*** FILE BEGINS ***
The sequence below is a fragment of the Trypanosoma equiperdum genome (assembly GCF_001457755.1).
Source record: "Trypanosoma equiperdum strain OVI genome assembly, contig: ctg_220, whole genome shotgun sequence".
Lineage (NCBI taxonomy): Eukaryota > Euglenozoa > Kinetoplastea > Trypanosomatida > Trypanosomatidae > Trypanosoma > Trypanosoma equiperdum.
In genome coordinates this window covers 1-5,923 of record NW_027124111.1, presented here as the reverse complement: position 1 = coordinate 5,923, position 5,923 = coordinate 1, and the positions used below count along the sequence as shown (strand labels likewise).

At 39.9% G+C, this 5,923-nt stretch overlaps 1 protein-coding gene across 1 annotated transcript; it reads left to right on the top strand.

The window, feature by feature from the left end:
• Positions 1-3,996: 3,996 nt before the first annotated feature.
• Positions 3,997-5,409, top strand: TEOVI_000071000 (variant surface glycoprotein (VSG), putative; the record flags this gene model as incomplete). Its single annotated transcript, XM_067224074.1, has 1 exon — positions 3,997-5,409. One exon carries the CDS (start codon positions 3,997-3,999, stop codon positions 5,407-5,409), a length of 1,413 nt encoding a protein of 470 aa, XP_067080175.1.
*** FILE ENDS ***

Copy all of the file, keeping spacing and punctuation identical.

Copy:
The sequence below is a fragment of the Trypanosoma equiperdum genome (assembly GCF_001457755.1).
Source record: "Trypanosoma equiperdum strain OVI genome assembly, contig: ctg_220, whole genome shotgun sequence".
Lineage (NCBI taxonomy): Eukaryota > Euglenozoa > Kinetoplastea > Trypanosomatida > Trypanosomatidae > Trypanosoma > Trypanosoma equiperdum.
In genome coordinates this window covers 1-5,923 of record NW_027124111.1, presented here as the reverse complement: position 1 = coordinate 5,923, position 5,923 = coordinate 1, and the positions used below count along the sequence as shown (strand labels likewise).

At 39.9% G+C, this 5,923-nt stretch overlaps 1 protein-coding gene across 1 annotated transcript; it reads left to right on the top strand.

The window, feature by feature from the left end:
• Positions 1-3,996: 3,996 nt before the first annotated feature.
• Positions 3,997-5,409, top strand: TEOVI_000071000 (variant surface glycoprotein (VSG), putative; the record flags this gene model as incomplete). Its single annotated transcript, XM_067224074.1, has 1 exon — positions 3,997-5,409. One exon carries the CDS (start codon positions 3,997-3,999, stop codon positions 5,407-5,409), a length of 1,413 nt encoding a protein of 470 aa, XP_067080175.1.